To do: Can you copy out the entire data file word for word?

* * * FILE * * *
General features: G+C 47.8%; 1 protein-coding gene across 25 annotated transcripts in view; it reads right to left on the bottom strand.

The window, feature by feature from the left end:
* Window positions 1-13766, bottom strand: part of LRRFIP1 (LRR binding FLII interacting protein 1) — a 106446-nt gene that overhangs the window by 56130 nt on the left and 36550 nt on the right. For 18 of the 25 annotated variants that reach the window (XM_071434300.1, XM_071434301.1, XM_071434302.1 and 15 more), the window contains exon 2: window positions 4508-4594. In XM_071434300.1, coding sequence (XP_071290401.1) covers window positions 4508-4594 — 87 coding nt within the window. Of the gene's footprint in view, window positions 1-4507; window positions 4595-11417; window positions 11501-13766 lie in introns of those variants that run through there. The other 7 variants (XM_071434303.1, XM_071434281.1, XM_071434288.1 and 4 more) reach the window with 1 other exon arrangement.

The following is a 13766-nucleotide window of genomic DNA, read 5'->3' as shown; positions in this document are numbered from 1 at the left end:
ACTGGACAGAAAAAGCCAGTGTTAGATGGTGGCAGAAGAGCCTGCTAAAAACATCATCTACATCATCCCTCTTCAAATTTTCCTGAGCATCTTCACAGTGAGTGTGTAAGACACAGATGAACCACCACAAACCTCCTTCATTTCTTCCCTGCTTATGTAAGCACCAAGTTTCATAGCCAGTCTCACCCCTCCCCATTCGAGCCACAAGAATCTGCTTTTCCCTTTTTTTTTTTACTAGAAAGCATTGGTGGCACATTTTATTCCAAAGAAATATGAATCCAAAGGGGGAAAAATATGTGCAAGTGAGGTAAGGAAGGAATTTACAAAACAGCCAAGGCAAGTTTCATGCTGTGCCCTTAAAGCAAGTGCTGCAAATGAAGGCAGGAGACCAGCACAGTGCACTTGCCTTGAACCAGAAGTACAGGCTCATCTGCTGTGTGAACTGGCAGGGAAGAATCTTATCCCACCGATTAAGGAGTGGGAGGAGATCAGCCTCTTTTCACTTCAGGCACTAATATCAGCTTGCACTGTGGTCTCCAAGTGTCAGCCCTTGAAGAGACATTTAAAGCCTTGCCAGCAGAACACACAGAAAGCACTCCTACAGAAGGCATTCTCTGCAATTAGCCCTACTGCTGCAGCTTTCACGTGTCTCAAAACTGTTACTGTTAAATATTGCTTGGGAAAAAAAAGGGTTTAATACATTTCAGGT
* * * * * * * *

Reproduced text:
General features: G+C 47.8%; 1 protein-coding gene across 25 annotated transcripts in view; it reads right to left on the bottom strand.

The window, feature by feature from the left end:
* Window positions 1-13766, bottom strand: part of LRRFIP1 (LRR binding FLII interacting protein 1) — a 106446-nt gene that overhangs the window by 56130 nt on the left and 36550 nt on the right. For 18 of the 25 annotated variants that reach the window (XM_071434300.1, XM_071434301.1, XM_071434302.1 and 15 more), the window contains exon 2: window positions 4508-4594. In XM_071434300.1, coding sequence (XP_071290401.1) covers window positions 4508-4594 — 87 coding nt within the window. Of the gene's footprint in view, window positions 1-4507; window positions 4595-11417; window positions 11501-13766 lie in introns of those variants that run through there. The other 7 variants (XM_071434303.1, XM_071434281.1, XM_071434288.1 and 4 more) reach the window with 1 other exon arrangement.

The following is a 13766-nucleotide window of genomic DNA, read 5'->3' as shown; positions in this document are numbered from 1 at the left end:
ACTGGACAGAAAAAGCCAGTGTTAGATGGTGGCAGAAGAGCCTGCTAAAAACATCATCTACATCATCCCTCTTCAAATTTTCCTGAGCATCTTCACAGTGAGTGTGTAAGACACAGATGAACCACCACAAACCTCCTTCATTTCTTCCCTGCTTATGTAAGCACCAAGTTTCATAGCCAGTCTCACCCCTCCCCATTCGAGCCACAAGAATCTGCTTTTCCCTTTTTTTTTTTACTAGAAAGCATTGGTGGCACATTTTATTCCAAAGAAATATGAATCCAAAGGGGGAAAAATATGTGCAAGTGAGGTAAGGAAGGAATTTACAAAACAGCCAAGGCAAGTTTCATGCTGTGCCCTTAAAGCAAGTGCTGCAAATGAAGGCAGGAGACCAGCACAGTGCACTTGCCTTGAACCAGAAGTACAGGCTCATCTGCTGTGTGAACTGGCAGGGAAGAATCTTATCCCACCGATTAAGGAGTGGGAGGAGATCAGCCTCTTTTCACTTCAGGCACTAATATCAGCTTGCACTGTGGTCTCCAAGTGTCAGCCCTTGAAGAGACATTTAAAGCCTTGCCAGCAGAACACACAGAAAGCACTCCTACAGAAGGCATTCTCTGCAATTAGCCCTACTGCTGCAGCTTTCACGTGTCTCAAAACTGTTACTGTTAAATATTGCTTGGGAAAAAAAAGGGTTTAATACATTTCAGGT